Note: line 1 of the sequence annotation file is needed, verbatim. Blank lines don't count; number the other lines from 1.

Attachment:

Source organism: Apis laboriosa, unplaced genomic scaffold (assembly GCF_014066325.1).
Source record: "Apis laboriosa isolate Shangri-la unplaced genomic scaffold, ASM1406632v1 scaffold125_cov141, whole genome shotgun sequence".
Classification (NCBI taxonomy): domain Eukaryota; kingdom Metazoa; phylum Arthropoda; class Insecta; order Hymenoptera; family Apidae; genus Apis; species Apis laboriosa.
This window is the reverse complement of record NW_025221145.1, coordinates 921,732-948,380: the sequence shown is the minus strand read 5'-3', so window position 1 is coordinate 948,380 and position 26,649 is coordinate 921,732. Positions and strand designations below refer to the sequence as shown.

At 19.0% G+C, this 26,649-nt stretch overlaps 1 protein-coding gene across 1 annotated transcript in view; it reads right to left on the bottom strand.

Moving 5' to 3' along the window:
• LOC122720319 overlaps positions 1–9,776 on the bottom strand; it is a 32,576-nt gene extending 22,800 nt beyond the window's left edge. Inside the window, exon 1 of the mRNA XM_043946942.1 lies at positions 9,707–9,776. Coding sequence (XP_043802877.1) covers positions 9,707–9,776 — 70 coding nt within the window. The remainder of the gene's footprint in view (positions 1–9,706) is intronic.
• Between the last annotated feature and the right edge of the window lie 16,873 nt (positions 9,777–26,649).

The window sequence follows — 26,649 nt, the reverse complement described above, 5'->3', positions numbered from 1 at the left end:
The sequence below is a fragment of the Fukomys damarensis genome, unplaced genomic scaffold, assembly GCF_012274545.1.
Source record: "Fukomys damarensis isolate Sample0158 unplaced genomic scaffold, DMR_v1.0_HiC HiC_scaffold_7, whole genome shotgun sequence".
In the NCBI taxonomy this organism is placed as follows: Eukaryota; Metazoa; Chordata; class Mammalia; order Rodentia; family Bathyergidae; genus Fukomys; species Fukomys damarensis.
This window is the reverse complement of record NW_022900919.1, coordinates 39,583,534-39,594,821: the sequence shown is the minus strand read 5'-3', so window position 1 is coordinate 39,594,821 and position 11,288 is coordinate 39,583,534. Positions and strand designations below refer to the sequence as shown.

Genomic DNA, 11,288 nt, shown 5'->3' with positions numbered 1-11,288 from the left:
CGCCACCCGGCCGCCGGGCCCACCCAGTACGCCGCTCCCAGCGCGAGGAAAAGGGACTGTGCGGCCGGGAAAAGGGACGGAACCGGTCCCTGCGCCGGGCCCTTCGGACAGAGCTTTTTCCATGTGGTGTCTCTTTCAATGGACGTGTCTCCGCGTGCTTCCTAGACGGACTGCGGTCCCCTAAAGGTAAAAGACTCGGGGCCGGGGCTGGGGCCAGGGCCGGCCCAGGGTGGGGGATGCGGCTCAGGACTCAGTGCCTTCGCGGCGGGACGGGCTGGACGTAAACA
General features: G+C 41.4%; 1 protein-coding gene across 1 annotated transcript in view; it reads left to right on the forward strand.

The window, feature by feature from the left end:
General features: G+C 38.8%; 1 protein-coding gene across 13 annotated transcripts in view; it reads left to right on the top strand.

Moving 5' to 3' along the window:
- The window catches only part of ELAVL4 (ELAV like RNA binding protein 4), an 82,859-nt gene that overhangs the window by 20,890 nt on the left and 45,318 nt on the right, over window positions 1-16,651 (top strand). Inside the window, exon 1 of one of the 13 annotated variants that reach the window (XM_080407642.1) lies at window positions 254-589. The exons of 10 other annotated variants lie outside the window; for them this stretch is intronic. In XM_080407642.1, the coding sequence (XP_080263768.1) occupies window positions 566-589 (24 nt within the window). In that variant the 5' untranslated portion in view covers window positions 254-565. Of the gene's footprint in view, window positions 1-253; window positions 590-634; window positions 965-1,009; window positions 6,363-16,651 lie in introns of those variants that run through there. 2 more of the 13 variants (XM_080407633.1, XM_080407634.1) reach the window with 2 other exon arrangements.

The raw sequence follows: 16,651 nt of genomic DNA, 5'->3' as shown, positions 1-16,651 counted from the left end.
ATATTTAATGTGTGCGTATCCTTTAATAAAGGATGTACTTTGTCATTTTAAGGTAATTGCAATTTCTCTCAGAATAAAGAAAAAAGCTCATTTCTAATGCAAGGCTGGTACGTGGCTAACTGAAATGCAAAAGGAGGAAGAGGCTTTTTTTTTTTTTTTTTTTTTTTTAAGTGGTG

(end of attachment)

Source organism: Apis laboriosa, unplaced genomic scaffold (assembly GCF_014066325.1).